Anin Checkpoint: It is not important to open on time
A’anin Checkpoint, 15:30
About 15 people were waiting next to the checkpoint and other workers continued to arrive. Two soldiers who were stationed there 24/7 looked at the people and at us, but of course it is not their job to open the checkpoint. M. told us that about 80 people crossed this morning. He also reported that more people were receiving permits and that they are also being allowed to cross at Barta’a Reihan Checkpoint when A’anin Agricultural Checkpoint is not open because “they want us to be able to earn a living.”
The checkpoint is supposed to open at about 16:00, but by 17:00 the soldiers who were supposed to open it had still not arrived. We called the District Coordination and Liaison Office and were told that they had other matters to deal with. The checkpoint finally opened at 17:40. On our way to the other checkpoint we noticed that there were more military vehicles than usual.
Barta’a Reihan Checkpoint
The checkpoint was filled with activity. Hundreds of workers were walking down the covered sleeve from the upper parking lot to cross to the West Bank. Waiters dressed in black and white uniforms were crossing to the seamline zone to work at weddings in Wadi Eron and Barta’a. Two sisters with their husbands and six small children from Kafin attempted to cross to attend a family wedding in Barta’a. There was a mistake in one of the women’s ID numbers and she was not allowed to cross. We attempted to ask one of the workers, who checked into the matter but after a short time the answer came that she was still not permitted to cross. Only one family crossed to attend the wedding. The father reported that he had a son who is ill and uses a wheelchair. He is permitted to bring his son into Israel for treatments, but when they cross the checkpoint the son is required to get out of the car and maneuver through the sleeve in his wheelchair. Why is he not permitted to cross at the vehicle crossing?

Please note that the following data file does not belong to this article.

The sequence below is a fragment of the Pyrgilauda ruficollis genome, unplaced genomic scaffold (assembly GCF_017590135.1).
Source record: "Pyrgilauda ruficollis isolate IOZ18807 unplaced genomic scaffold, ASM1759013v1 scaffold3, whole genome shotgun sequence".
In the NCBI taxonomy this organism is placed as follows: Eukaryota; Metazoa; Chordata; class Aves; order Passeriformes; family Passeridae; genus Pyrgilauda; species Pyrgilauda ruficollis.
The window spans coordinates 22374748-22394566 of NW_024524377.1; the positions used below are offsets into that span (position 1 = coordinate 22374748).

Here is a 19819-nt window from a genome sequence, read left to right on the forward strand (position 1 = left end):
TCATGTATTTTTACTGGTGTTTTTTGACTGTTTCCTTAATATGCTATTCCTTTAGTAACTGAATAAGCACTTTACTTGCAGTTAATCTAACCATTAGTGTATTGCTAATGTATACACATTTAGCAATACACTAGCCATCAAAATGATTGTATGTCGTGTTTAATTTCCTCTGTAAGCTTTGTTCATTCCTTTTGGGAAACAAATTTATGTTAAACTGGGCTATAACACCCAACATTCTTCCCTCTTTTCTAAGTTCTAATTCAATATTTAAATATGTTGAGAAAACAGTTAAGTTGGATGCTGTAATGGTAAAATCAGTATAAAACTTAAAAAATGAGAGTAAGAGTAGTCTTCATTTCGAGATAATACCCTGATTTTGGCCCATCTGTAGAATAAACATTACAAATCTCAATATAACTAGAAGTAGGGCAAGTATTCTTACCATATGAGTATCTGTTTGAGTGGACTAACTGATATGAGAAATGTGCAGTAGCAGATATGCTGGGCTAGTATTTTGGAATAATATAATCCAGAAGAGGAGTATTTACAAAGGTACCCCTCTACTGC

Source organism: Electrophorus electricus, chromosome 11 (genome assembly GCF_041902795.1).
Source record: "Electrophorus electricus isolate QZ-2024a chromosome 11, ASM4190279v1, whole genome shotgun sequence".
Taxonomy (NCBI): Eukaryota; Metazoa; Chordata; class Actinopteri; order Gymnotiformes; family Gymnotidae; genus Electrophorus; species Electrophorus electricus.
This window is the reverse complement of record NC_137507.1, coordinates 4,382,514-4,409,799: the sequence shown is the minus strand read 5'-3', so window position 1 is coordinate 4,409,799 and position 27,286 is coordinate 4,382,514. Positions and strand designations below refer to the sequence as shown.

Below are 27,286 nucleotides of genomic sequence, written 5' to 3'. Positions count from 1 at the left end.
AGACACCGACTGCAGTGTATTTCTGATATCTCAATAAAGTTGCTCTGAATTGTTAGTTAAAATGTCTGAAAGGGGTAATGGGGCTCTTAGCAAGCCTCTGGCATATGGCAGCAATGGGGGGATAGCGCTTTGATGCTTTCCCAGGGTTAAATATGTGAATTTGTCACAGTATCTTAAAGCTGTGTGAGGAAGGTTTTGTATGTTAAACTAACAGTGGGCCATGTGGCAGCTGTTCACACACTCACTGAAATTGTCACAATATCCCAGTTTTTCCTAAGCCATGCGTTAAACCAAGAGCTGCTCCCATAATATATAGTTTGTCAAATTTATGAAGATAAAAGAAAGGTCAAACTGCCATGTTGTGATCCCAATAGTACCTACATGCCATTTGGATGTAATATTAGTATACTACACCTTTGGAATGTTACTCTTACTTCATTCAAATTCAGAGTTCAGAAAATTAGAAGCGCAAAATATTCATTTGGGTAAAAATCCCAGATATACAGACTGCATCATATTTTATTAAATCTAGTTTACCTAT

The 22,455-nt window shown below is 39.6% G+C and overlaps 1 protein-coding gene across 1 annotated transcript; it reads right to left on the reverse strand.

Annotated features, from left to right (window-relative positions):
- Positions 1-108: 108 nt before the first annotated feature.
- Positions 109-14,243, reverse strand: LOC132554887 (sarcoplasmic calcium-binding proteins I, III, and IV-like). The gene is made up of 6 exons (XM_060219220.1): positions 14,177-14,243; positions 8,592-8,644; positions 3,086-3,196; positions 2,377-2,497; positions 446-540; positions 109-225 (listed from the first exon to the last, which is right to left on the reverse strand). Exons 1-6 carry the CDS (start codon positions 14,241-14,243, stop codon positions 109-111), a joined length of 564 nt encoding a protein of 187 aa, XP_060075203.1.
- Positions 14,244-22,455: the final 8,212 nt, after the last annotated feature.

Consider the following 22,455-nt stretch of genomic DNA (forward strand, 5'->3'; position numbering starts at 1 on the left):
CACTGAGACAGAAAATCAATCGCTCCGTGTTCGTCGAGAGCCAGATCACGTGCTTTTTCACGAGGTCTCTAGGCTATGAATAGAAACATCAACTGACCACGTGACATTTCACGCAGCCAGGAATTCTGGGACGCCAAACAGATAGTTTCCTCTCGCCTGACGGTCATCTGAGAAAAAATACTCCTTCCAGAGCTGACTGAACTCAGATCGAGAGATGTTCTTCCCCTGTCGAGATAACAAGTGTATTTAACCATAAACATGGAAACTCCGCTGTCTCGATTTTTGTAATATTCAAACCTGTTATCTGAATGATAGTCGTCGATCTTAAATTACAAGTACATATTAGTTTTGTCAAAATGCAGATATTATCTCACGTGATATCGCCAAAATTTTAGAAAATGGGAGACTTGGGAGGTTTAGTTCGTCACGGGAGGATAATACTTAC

Tura – Shaked Checkpoint
Workers were returning to the West Bank from work in Israel and the seamline zone. Young people, students, and women who had been shopping were returning to the seamline zone from Jenin. Cars were crossing in both directions. One of the women who crossed was sitting at the entrance to the checkpoint. She was a resident of Dahar Al Malek and tearfully told us that she and her son had returned from the West bank in her car. She crosses the checkpoint every day so that her son can receive an injection, but today he was stopped (arrested?) at the checkpoint. Meanwhile her husband came from the village and attempted to talk with the soldiers. One of the soldiers explained that the young man had been detained for security reasons. They knew he was sick and gave him water to drink, but they were waiting for an answer from the District Coordination and Liaison Office and from the command post.
Note: Today I read in the papers that Israel is going to invest NIS 300 million to build a wall that will replace the security fence that will stretch from Salem to Bat Hefer – the area in which we observe the checkpoints. This decision was made due to the recent terrorist attacks. However, what we see happening – the repairs made to the fence, the increased number of work permits that have been issues are apparent and there are no more holes in the fence and no more illegal crossings.